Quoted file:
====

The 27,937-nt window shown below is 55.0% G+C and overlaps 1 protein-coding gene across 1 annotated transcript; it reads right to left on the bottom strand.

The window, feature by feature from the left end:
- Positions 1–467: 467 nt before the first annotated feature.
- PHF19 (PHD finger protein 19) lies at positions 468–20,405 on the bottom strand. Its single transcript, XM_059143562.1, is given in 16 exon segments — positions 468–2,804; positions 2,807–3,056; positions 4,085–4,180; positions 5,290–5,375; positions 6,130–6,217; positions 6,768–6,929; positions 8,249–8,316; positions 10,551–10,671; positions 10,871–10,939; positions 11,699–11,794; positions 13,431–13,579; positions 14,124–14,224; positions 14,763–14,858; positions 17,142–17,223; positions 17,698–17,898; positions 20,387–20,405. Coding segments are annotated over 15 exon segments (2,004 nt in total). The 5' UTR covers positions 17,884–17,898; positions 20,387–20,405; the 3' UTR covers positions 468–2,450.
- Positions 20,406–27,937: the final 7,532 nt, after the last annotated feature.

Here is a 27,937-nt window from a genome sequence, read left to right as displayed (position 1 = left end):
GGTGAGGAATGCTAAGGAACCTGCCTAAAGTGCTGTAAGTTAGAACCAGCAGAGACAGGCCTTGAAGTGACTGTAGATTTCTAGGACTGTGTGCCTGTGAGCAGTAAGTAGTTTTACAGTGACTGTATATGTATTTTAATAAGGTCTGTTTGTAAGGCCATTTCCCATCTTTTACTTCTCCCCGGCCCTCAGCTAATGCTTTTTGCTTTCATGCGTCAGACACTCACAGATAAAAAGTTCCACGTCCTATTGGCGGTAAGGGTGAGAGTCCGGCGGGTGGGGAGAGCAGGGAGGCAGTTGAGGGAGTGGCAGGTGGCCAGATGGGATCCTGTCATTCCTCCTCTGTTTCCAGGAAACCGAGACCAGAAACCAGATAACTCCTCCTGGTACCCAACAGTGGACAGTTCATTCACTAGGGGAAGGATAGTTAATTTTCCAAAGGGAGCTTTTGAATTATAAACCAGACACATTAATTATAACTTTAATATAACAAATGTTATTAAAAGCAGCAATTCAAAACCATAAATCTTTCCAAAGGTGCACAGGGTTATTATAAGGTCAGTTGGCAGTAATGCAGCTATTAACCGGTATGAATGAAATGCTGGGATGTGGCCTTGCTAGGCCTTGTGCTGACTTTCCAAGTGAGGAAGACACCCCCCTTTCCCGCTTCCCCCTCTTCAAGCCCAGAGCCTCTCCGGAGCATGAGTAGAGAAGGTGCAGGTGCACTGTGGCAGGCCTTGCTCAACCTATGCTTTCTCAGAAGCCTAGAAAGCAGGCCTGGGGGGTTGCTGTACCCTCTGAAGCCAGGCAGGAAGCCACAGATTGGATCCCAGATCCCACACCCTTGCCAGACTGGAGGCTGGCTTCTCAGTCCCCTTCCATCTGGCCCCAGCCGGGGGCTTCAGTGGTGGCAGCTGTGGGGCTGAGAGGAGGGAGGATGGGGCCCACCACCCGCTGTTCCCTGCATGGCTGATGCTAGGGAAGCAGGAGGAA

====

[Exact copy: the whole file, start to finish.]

The 27,937-nt window shown below is 55.0% G+C and overlaps 1 protein-coding gene across 1 annotated transcript; it reads right to left on the bottom strand.

The window, feature by feature from the left end:
- Positions 1–467: 467 nt before the first annotated feature.
- PHF19 (PHD finger protein 19) lies at positions 468–20,405 on the bottom strand. Its single transcript, XM_059143562.1, is given in 16 exon segments — positions 468–2,804; positions 2,807–3,056; positions 4,085–4,180; positions 5,290–5,375; positions 6,130–6,217; positions 6,768–6,929; positions 8,249–8,316; positions 10,551–10,671; positions 10,871–10,939; positions 11,699–11,794; positions 13,431–13,579; positions 14,124–14,224; positions 14,763–14,858; positions 17,142–17,223; positions 17,698–17,898; positions 20,387–20,405. Coding segments are annotated over 15 exon segments (2,004 nt in total). The 5' UTR covers positions 17,884–17,898; positions 20,387–20,405; the 3' UTR covers positions 468–2,450.
- Positions 20,406–27,937: the final 7,532 nt, after the last annotated feature.

Here is a 27,937-nt window from a genome sequence, read left to right as displayed (position 1 = left end):
GGTGAGGAATGCTAAGGAACCTGCCTAAAGTGCTGTAAGTTAGAACCAGCAGAGACAGGCCTTGAAGTGACTGTAGATTTCTAGGACTGTGTGCCTGTGAGCAGTAAGTAGTTTTACAGTGACTGTATATGTATTTTAATAAGGTCTGTTTGTAAGGCCATTTCCCATCTTTTACTTCTCCCCGGCCCTCAGCTAATGCTTTTTGCTTTCATGCGTCAGACACTCACAGATAAAAAGTTCCACGTCCTATTGGCGGTAAGGGTGAGAGTCCGGCGGGTGGGGAGAGCAGGGAGGCAGTTGAGGGAGTGGCAGGTGGCCAGATGGGATCCTGTCATTCCTCCTCTGTTTCCAGGAAACCGAGACCAGAAACCAGATAACTCCTCCTGGTACCCAACAGTGGACAGTTCATTCACTAGGGGAAGGATAGTTAATTTTCCAAAGGGAGCTTTTGAATTATAAACCAGACACATTAATTATAACTTTAATATAACAAATGTTATTAAAAGCAGCAATTCAAAACCATAAATCTTTCCAAAGGTGCACAGGGTTATTATAAGGTCAGTTGGCAGTAATGCAGCTATTAACCGGTATGAATGAAATGCTGGGATGTGGCCTTGCTAGGCCTTGTGCTGACTTTCCAAGTGAGGAAGACACCCCCCTTTCCCGCTTCCCCCTCTTCAAGCCCAGAGCCTCTCCGGAGCATGAGTAGAGAAGGTGCAGGTGCACTGTGGCAGGCCTTGCTCAACCTATGCTTTCTCAGAAGCCTAGAAAGCAGGCCTGGGGGGTTGCTGTACCCTCTGAAGCCAGGCAGGAAGCCACAGATTGGATCCCAGATCCCACACCCTTGCCAGACTGGAGGCTGGCTTCTCAGTCCCCTTCCATCTGGCCCCAGCCGGGGGCTTCAGTGGTGGCAGCTGTGGGGCTGAGAGGAGGGAGGATGGGGCCCACCACCCGCTGTTCCCTGCATGGCTGATGCTAGGGAAGCAGGAGGAA